Moose Hair False Embroidery

A purse decorated with ‘false moose hair embroidery’ and moose hair tassels, 1760's. A purse decorated with ‘false moose hair embroidery’ and moose hair tassels, 1760's. ©Trustees of the British Museum, acc. no. Am,SLMisc.203.

Moose hair false embroidery is a weaving technique often used by the Northeast Indians of North America to decorate objects such as pouches or straps. The technique is called ‘false embroidery’, because the moose hair is not applied to the finished woven item. Instead it is used as part of the weaving process. This technique was especially popular among the Huron and Iroquois peoples.

The moose hair was dyed in a variety of colours before being spun, with the aim of using the coloured threads to heighten the geometric patterns on the surface of the woven cloth. Both the warp and weft threads of the intended cloth were made from native flora, probably Indian hemp (Apocynum cannabinum). The plain and coloured moose hair threads were wrapped tightly three or more times around one of the wefts as it passed over a warp end. The weaving method used was two-strand twining. The technique of false embroidery was also employed by tribes to the west of the Eastern Woodlands, such as the Tlingit, who used grass instead of moose hair.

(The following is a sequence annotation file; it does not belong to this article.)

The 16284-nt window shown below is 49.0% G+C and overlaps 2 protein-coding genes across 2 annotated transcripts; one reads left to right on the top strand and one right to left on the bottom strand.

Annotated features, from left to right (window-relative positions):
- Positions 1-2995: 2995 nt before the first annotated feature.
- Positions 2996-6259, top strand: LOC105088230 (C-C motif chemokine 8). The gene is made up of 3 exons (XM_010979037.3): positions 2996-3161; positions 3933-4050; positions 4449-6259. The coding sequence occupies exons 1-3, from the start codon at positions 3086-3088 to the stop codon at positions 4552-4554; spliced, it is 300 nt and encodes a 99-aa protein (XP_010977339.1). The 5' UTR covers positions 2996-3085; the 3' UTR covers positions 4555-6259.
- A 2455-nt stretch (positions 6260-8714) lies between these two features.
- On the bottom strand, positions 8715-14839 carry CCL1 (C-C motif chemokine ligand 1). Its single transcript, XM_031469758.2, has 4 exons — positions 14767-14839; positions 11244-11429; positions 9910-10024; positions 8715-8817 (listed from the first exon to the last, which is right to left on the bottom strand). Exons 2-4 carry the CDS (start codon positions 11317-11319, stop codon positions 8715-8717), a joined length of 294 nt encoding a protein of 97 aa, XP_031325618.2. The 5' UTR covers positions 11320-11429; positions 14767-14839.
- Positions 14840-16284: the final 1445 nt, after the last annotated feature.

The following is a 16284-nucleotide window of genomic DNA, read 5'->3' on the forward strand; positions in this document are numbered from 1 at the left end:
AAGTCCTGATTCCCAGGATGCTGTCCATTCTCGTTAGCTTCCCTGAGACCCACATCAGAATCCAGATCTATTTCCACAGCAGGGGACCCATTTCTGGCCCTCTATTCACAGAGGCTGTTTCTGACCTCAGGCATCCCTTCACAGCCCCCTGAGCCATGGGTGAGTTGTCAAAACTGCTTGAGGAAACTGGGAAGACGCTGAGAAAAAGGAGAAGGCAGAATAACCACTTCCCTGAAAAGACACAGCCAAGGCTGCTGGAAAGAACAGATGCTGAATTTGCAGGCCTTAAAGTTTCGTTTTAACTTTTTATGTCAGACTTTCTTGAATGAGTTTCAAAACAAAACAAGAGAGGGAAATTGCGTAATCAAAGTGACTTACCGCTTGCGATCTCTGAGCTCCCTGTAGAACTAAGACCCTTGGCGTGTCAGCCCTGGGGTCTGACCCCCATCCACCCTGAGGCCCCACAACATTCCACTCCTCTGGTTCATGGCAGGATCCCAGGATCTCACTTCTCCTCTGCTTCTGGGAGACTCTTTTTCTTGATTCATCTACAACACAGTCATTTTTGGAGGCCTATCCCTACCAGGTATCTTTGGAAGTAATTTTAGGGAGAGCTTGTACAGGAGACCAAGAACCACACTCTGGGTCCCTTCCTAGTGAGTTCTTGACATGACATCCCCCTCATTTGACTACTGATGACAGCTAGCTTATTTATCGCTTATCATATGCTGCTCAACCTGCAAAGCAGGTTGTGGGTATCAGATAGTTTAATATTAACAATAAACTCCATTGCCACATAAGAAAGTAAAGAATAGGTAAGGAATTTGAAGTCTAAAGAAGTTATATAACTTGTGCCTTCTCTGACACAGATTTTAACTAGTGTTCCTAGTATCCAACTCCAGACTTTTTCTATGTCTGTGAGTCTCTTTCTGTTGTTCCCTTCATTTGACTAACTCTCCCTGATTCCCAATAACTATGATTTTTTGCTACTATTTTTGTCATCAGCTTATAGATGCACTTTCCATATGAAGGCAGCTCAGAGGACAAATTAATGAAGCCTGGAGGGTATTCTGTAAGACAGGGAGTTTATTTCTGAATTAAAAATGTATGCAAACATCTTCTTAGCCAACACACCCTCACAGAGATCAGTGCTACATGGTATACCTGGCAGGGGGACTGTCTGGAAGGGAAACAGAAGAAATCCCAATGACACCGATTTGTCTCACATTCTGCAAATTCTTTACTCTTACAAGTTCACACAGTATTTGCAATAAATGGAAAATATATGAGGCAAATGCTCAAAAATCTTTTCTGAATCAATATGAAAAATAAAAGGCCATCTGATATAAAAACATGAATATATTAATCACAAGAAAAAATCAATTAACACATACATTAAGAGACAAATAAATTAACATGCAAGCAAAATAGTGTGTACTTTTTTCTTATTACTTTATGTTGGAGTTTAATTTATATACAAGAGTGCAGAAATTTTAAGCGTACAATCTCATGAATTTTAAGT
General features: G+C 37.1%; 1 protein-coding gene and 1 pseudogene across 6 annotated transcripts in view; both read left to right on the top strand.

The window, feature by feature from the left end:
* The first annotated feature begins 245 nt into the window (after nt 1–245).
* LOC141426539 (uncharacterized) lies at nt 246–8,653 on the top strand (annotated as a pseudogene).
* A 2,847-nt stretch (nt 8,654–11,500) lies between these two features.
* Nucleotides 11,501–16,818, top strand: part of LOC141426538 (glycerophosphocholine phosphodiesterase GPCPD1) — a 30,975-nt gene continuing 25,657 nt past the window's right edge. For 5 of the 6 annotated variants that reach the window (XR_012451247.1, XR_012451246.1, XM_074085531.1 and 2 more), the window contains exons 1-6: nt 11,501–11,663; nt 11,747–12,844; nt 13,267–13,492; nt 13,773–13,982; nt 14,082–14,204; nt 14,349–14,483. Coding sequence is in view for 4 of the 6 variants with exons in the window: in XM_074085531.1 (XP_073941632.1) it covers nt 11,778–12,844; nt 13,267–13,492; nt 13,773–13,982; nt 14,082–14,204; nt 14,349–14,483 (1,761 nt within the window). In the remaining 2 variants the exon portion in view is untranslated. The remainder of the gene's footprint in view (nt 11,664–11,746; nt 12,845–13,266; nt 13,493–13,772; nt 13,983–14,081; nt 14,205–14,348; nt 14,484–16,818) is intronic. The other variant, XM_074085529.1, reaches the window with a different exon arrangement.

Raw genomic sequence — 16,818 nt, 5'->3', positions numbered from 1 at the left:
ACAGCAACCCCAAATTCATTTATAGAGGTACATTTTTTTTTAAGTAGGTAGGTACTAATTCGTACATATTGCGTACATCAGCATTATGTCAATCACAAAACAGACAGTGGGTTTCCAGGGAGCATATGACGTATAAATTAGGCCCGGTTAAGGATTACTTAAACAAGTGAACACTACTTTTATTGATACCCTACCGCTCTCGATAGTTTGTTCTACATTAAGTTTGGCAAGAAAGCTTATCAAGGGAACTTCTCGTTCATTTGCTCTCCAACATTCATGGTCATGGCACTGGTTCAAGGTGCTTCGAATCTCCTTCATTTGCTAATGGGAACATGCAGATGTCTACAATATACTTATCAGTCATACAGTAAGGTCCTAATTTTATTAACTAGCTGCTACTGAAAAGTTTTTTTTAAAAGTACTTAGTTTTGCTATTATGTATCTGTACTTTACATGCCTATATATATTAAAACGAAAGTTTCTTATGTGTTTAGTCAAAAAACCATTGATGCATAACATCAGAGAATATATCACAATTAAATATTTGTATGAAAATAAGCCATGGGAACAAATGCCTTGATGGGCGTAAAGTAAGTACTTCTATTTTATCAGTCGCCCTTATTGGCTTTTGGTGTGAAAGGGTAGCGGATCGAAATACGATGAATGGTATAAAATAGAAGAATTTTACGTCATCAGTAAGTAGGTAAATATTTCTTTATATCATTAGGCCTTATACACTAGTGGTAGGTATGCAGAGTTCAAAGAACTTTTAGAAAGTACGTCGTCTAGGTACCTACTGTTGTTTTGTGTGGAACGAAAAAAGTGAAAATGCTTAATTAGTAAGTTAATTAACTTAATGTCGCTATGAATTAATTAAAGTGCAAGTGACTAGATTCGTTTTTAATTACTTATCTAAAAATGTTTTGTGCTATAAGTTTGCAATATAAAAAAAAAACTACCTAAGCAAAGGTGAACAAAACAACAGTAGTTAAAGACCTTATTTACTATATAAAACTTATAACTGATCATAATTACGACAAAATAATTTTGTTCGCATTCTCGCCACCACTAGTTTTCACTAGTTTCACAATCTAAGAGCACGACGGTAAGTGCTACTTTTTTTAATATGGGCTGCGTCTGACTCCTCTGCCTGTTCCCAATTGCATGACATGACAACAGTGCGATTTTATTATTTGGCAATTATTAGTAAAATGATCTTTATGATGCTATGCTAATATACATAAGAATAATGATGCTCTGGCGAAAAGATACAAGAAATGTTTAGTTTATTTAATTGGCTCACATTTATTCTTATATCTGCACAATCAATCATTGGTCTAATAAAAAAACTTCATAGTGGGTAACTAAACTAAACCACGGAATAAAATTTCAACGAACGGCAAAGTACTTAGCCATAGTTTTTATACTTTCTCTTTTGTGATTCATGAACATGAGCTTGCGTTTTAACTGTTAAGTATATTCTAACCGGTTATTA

• TURNER, Geoffrey (1955). Hair Embroidery in Siberia and North America, Occasional papers on technology: 7. Oxford: Pitt Rivers Museum, University of Oxford, p. 38: fig. 22, pl. XV.
  • WILLOUGHBY, Charles C. (1905). 'Textile Fabrics of the New England Indians', American Anthropologist, vol. 7. no. 1, pp. 85-93. Also available online on JSTOR (accessed September 2014).

British Museum online catalogue (retrieved 8 May 2016)


Last modified on Tuesday, 24 January 2017 17:08